Jockey deaths “would have been less likely” says judge

Alan Foster
Alan Foster

The owner of a block of flats where two young jockeys died in an arson attack has been jailed for 12 months for fire regulation breaches after a judge said he had shown “complete disregard” for the safety of residents.

Sentencing Alan Foster at Leeds Crown Court, Judge Geoffrey Marson QC said the case involved “deeply disturbing” safety breaches.

He said it was impossible to say what would have been the outcome for the two jockeys had proper fire precautions been taken. “It is clear however, that their deaths would have been significantly less likely but for these breaches.”

Jamie Kyne, 18 and Jan Wilson, 19, were trapped in a second floor flat at Buckrose Court, in Norton when a former caretaker Peter Brown started a blaze in rubbish stored beneath a stairwell after being refused entry to a party in another flat.

Judge Marson said that fire in 2009 resulted from the unlawful actions of Brown, who was later convicted and jailed for manslaughter, but Foster’s culpability was high.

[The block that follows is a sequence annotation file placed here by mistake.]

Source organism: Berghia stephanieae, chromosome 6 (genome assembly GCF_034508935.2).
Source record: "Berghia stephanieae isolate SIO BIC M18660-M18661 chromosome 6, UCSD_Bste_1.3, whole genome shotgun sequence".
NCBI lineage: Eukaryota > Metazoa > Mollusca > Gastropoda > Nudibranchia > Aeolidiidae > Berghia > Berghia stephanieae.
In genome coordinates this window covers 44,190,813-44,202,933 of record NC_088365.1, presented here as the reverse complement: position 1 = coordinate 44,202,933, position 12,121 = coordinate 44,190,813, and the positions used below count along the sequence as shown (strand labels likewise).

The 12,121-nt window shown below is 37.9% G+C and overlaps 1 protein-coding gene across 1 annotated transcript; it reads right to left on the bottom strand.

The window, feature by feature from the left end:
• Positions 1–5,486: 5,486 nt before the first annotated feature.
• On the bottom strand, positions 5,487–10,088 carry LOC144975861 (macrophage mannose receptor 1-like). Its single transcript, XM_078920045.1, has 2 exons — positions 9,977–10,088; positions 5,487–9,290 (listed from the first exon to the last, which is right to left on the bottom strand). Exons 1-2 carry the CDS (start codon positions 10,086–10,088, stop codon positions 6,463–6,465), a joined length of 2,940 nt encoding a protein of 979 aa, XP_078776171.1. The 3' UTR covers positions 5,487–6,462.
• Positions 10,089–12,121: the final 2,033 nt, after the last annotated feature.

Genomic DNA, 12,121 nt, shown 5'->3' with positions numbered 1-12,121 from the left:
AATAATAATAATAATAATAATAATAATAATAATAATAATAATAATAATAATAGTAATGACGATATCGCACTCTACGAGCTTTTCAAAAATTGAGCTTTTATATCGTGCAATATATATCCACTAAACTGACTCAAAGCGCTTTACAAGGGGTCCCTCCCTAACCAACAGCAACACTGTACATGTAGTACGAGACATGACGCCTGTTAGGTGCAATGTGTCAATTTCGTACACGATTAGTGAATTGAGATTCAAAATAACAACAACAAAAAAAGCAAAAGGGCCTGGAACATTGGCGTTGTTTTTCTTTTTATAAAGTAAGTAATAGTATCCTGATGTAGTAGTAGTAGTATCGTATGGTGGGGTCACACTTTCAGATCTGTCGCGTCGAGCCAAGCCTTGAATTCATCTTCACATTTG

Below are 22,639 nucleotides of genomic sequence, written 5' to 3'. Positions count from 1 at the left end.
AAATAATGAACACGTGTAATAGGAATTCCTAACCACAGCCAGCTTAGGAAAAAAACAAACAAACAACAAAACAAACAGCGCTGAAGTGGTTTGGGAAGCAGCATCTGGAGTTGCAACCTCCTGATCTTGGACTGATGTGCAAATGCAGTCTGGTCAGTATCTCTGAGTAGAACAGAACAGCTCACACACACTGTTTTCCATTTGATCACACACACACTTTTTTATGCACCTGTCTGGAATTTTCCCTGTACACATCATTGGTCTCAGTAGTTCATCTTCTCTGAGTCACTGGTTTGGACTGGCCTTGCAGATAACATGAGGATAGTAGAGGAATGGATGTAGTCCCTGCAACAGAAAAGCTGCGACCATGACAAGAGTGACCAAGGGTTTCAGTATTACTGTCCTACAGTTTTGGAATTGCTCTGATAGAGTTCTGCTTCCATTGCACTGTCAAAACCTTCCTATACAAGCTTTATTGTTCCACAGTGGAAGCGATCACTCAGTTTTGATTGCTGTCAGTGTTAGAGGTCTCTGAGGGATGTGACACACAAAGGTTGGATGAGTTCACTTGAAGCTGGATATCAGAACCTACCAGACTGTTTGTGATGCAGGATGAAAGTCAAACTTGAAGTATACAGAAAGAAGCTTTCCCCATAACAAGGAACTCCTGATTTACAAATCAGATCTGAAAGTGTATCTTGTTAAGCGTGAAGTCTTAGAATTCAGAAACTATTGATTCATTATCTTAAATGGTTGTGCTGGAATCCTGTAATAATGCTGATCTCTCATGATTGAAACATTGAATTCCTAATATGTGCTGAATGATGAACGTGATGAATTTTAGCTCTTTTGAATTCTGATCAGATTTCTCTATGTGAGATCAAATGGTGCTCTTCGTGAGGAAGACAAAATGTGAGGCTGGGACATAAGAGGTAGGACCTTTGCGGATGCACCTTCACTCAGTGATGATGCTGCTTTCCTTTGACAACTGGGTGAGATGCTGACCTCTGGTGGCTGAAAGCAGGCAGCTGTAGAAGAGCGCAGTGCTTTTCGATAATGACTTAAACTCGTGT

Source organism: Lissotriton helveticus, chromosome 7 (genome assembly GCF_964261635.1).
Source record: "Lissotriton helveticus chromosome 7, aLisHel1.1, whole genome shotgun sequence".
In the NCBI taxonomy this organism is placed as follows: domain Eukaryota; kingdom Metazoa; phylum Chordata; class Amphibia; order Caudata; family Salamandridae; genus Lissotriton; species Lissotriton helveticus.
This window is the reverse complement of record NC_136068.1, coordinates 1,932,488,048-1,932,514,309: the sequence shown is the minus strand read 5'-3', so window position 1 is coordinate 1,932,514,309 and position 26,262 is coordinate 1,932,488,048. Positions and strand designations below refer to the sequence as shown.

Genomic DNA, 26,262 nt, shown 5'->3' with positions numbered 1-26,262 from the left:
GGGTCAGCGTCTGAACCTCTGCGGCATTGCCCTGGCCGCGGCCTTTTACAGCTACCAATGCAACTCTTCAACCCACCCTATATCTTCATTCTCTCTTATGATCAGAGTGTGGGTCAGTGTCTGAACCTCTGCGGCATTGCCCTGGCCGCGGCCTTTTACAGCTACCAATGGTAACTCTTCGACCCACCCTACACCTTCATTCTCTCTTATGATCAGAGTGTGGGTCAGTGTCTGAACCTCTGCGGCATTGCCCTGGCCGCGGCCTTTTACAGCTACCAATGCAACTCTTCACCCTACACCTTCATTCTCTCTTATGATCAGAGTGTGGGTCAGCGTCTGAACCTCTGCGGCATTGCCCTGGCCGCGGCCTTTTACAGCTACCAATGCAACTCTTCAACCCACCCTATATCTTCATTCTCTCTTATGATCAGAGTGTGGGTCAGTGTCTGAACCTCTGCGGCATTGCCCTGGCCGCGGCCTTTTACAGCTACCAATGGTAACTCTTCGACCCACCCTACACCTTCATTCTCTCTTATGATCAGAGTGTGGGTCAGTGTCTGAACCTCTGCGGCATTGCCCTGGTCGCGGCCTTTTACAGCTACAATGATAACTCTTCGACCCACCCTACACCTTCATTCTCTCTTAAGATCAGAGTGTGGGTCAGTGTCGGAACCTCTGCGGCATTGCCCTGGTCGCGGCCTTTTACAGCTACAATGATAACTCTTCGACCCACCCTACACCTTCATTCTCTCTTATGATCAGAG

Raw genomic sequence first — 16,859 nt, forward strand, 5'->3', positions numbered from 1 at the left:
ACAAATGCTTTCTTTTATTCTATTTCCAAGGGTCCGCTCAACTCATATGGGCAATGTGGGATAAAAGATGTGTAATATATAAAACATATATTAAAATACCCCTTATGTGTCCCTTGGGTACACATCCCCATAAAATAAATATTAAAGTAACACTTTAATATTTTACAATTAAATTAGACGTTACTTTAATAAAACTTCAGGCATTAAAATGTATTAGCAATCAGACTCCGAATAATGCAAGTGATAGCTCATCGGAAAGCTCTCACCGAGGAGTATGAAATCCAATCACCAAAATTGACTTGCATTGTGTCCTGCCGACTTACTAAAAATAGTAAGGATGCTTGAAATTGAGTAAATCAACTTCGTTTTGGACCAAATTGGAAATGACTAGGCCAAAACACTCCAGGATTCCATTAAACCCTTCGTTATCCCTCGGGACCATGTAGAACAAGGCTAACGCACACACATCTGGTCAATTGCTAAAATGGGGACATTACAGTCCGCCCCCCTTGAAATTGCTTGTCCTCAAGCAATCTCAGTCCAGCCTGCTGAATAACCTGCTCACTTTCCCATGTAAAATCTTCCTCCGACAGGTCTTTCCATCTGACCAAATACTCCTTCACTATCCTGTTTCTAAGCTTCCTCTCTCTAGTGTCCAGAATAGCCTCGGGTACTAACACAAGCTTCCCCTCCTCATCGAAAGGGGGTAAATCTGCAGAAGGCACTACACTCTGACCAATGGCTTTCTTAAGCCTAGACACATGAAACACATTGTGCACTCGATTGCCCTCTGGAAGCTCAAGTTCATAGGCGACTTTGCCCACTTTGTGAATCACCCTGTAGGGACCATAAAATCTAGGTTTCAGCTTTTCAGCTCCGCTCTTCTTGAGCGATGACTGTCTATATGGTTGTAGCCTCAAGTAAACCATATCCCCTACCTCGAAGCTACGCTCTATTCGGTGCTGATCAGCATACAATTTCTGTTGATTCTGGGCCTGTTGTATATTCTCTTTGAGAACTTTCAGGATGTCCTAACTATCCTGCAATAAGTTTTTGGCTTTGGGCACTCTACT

He was well aware of the stored rubbish, which included furniture and tins of paint and wood treatment, since most of it was his, and a resident had complained.

“It would have been perfectly obvious to you that there was a clear risk that if this rubbish caught fire the consequences for those in the flats would be very serious.”

In the neighbouring flats inspection revealed no fire-fighting equipment in the stairs or communal area, no signage and red protective covers on smoke detectors.

Brown’s fire spread, some residents managed to escape by jumping from windows but Jan from Scotland and Jamie from Co Galway were overcome by smoke.

Foster, 65, who lived in a cottage at Buckrose Court, admitted two charges of failing to take reasonable fire precautions and two of failing to make risk assessment.

After the case Jan’s mother Margaret Wilson said: “It was basic house-keeping, it doesn’t take much to tidy up a stairwell. Lives are lost, we have to live with that, nothing can bring them back.”

Jamie’s mother Madeline Cosgrove-Kyne said they were happy with the sentence and paid tribute to the fire officers for their investigation, two of whom David Watson and Roy Ashman were commended by the judge.

Area manager David McCabe of North Yorkshire Fire and Rescue Service said: “The case has been difficult for the fire service but it has been even more difficult for the parents and families of Jan Wilson and Jamie Kyne. What the fire authority has proved is the person responsible for the building where they died did not carefully manage and maintain them to prevent that risk of death.”